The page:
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Society of fools

The BOE buying corporate bonds- what are the implications for competition ?

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Just wondering, has there been enough in-depth discussion on the effect of Central Banks buying corporate bonds ?

http://www.bloomberg.com/news/articles/2016-10-06/boe-bought-507-million-pounds-of-corporate-bonds-in-first-phase

As somebody who has spent much of the last 20 years locked in battle trading against corporations with shaky credit, ( actually, to be frank, ZOMBIE corporations who only limp along for years on end by virtue of very low interest rates) it would seem to me that this kind of move by a central bank has several pernicious effects, such as :

(1) it would seem to favour large corporate bond issuing companies against their much smaller competitors- who may be locked into expensive bank credit. This has extensive implications for competition. Even if the corporate bonds being bought are from supposedly ultra-safe companies, a company's profile can rapidly change in an era of disruptive tech change. The large company is effectively getting cheap credit by virtue of a central bank.

(2) Once a central bank does own a large slice of company's corporate debt, what then happens if that company is under genuine competitive threat ? What influence does the BOE exert in the event of a restructuring, or even the prospect of an outright  liquidation ?

I think this is a dead stupid, market fighting move. Surely this development is just another taxpayer funded, under the table crutch to limping sectors of the economy ?

Why not simply allow failing corporations to fail and allow their healthier, smaller, nimbler and smarter competitors to take over ?

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13 hours ago, Society of fools said:

Just wondering, has there been enough in-depth discussion on the effect of Central Banks buying corporate bonds ?

http://www.bloomberg.com/news/articles/2016-10-06/boe-bought-507-million-pounds-of-corporate-bonds-in-first-phase

As somebody who has spent much of the last 20 years locked in battle trading against corporations with shaky credit, ( actually, to be frank, ZOMBIE corporations who only limp along for years on end by virtue of very low interest rates) it would seem to me that this kind of move by a central bank has several pernicious effects, such as :

(1) it would seem to favour large corporate bond issuing companies against their much smaller competitors- who may be locked into expensive bank credit. This has extensive implications for competition. Even if the corporate bonds being bought are from supposedly ultra-safe companies, a company's profile can rapidly change in an era of disruptive tech change. The large company is effectively getting cheap credit by virtue of a central bank.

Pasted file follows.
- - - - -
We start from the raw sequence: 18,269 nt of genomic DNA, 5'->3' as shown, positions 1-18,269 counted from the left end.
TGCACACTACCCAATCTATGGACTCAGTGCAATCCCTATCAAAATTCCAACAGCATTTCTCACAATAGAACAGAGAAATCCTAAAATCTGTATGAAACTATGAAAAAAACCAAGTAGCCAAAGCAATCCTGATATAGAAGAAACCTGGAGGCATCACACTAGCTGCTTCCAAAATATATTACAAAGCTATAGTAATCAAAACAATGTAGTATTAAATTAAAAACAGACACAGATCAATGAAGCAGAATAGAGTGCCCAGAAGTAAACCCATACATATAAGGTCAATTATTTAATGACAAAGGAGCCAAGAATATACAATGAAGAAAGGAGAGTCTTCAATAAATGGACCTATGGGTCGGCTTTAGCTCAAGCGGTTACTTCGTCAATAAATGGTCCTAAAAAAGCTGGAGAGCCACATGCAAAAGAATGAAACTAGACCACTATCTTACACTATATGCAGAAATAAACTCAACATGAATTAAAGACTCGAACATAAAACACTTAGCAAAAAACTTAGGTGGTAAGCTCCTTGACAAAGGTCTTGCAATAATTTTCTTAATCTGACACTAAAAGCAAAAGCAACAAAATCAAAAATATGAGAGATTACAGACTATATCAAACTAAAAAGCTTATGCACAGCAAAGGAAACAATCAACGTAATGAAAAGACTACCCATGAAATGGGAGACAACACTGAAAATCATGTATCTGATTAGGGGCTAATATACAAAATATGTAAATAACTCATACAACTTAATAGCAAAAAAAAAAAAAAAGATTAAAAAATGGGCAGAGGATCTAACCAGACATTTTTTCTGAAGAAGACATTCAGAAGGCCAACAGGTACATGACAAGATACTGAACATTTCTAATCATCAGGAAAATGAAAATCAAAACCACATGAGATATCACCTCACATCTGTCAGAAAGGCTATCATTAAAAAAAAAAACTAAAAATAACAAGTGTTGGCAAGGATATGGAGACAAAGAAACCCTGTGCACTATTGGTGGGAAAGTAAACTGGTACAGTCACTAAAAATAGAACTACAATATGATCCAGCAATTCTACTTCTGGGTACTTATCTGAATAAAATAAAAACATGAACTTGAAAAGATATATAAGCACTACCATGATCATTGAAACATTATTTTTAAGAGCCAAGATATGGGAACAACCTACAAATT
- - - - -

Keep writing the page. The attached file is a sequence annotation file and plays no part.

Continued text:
(2) Once a central bank does own a large slice of company's corporate debt, what then happens if that company is under genuine competitive threat ? What influence does the BOE exert in the event of a restructuring, or even the prospect of an outright  liquidation ?

I think this is a dead stupid, market fighting move. Surely this development is just another taxpayer funded, under the table crutch to limping sectors of the economy ?

Why not simply allow failing corporations to fail and allow their healthier, smaller, nimbler and smarter competitors to take over ?

I largely agree with you. A facility such as this should only be used is very exceptional circumstances. The Asset Purchase Facility was created during the financial crisis where you could argue that the situation was so extreme that the market was failing and that some liquidity was required. 

Sterling bond market participants might point to how poor liquidity was last year and this year even before the referendum, but central bank intervention should not be part of business as usual of the markets. 

 

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It's worse. its organised crime. A banking monopoly instigated by govt decree using other people's money aka. Taxpayers money, to prop up private institutions of their choice and shield them from the market? ! 

Its in the mafia league. 

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Just now, evetsm said:

It's worse. its organised crime. A banking monopoly instigated by govt decree using other people's money aka. Taxpayers money, to prop up private institutions of their choice and shield them from the market? !